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MonkeyNotes-The Kitchen God's Wife by Amy Tan
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Chapters 6, 7 & 8

Summary

The void in Weili’s heart due to the loss of her mother cannot be filled up with anything else. Winnie stops her narration to tell her daughter that at least she has a mother to love her and take care of her whereas she, on the other hand, had been deprived of her mother and had no one to look up to.

Winnie then continues to relate her stay at the uncle’s house on Tsungming Island. The village at the mouth of the River is different in every way from the prosperous city of Shanghai, where Weili used to stay with her parents. She is ill -treated by both her aunts and even her uncle is partial towards his own daughter, who everybody lovingly calls, ‘Peanut.’ Every little whim of her cousins is satisfied, whereas Weili is forever left wanting and begging. The Aunt makes it very clear to her, from the very beginning, that she is a liability. She is the one who has to do all the odd jobs. She recalls an incident when she had to embarrass her aunt in front of guests so that her aunt would buy her a new pair of shoes. Therefore, her position in the house is even lower, than an outsider. She is constantly reminded that she should forever be indebted to their family that she is not being thrown out of the house.


The Chinese New Year is a joyful occasion for everybody in the house, especially Weili. As per custom, Weili is allowed to go out on a shopping spree with Peanut and her other two cousins. Peanut wears gaudy clothes and heavy make-up, which Weili feels, is almost like a mask, of white coating of face powder and bright lipstick. Weili is well groomed and is careful not to overdo it, as she knows that over make-up does not make one beautiful. The scene at the market place is festive. People have gathered in their flamboyant dresses. Stalls for eatables, ornaments and various other articles have been put up. Peanut spends her money on a fortuneteller who promises her that her husband would be wealthy and that she would lead a good family life. But Peanut does not allow Weili to hear what the fortuneteller predicts for her. She manages to hear that her future life is not so bright, but is not allowed to spend money to bribe the fortuneteller as Peanut had done to make her fortune better. Among the crowd, one person tries to be too friendly with them and the reader learns that he is Wen Fu. He is not really handsome but is undoubtedly elegantly dressed. Wen Fu is one of the prominent actors who perform street plays during the festive season. He plays the role of the dragon and his comical action make Weili’s little cousins, Little Gao and Little Gong, very happy. He also manages to impress Peanut and Weili. Weili feels that he is being partial to Peanut and this makes her jealous. At the same time, she also doubts his manners. The meeting of Peanut and Wen Fu at the market place, is only the beginning of a series of encounters. Peanut is absolutely carried away with his charms. His looks and clever ways also entice her. Weili is reduced to being a mere carrier of love letters, that is, a bridge between Wen Fu and Peanut.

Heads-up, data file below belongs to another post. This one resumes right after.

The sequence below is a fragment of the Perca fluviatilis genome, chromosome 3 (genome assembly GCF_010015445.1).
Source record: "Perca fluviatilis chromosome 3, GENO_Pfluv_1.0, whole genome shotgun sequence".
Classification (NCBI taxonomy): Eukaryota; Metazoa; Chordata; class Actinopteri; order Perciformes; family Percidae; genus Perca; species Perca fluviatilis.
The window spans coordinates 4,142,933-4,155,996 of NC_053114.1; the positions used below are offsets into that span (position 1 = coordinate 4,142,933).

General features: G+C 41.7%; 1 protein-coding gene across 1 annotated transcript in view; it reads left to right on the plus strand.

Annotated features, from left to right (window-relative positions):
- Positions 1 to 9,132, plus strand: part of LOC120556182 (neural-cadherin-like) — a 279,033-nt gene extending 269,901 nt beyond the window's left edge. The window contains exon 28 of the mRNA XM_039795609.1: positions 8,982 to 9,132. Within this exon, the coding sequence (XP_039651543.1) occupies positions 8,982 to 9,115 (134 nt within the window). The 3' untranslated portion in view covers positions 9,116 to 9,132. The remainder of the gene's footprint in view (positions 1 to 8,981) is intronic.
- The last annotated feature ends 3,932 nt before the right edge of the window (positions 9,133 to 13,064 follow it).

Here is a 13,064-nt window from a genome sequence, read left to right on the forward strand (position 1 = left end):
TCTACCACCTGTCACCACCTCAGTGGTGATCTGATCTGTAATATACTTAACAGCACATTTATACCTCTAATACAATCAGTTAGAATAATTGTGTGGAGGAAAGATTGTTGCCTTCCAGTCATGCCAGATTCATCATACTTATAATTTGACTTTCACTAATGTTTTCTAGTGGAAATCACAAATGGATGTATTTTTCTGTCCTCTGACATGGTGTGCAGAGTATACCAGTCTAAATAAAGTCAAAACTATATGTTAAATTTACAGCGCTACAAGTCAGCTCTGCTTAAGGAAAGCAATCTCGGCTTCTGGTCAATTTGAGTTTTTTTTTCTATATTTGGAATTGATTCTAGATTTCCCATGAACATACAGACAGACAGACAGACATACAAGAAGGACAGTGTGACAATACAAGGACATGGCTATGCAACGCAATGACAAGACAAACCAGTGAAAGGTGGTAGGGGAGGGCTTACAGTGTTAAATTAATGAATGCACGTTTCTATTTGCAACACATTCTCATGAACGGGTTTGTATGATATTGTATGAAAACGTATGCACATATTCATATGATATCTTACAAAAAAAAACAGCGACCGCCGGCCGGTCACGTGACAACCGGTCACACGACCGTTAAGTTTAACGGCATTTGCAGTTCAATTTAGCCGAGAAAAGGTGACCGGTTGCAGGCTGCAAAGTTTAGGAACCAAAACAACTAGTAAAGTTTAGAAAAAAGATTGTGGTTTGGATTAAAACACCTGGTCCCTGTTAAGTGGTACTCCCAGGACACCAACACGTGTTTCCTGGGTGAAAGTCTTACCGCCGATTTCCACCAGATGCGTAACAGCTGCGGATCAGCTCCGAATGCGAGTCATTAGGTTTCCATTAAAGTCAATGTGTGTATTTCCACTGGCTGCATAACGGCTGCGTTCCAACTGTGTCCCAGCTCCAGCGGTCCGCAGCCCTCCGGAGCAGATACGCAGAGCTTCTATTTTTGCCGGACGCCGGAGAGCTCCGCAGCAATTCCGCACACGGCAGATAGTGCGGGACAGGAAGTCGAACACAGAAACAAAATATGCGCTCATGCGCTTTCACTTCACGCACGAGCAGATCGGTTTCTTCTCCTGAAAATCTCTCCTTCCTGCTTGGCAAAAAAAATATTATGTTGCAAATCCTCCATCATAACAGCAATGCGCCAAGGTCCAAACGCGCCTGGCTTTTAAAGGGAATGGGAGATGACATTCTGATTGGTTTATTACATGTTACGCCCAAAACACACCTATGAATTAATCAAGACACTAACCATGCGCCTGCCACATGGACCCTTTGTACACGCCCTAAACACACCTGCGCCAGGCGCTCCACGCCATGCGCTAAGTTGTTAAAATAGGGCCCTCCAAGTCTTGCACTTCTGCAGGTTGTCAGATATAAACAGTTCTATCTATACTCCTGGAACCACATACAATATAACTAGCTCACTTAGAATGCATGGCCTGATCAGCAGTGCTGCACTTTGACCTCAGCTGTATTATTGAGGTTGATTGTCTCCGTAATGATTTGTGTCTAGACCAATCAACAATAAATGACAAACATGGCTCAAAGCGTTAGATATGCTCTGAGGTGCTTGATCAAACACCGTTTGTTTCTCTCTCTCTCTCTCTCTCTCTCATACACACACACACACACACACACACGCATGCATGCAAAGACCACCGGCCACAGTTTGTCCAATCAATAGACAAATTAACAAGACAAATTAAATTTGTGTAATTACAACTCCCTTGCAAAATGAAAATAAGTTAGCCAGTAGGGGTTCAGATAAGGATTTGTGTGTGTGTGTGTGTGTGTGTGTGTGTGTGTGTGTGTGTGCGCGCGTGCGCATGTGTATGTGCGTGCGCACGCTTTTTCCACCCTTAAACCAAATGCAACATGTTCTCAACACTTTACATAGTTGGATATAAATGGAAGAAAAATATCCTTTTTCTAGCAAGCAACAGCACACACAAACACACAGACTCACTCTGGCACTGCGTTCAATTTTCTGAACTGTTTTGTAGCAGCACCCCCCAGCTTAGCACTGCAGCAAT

Somehow fate has something else in store for Peanut and Weili. The intrusion of Auntie Miao, a matchmaker, leads to the fixing up of the marriage between Weili and Wen Fu. For Weili, all these changes come as a pleasant surprise. She starts building castles in the air, of having her own home, the much-needed refuge from her present life as a dependent. She promises to herself that she will prove to be a loving wife to her husband and a dutiful daughter-in-law to her in-laws. Peanut had chosen Wen Fu as her husband. Now that the tables are turned, Peanut is totally enraged and leaves no occasion to express it. She feels that Weili has cheated her and openly ill-treats her.

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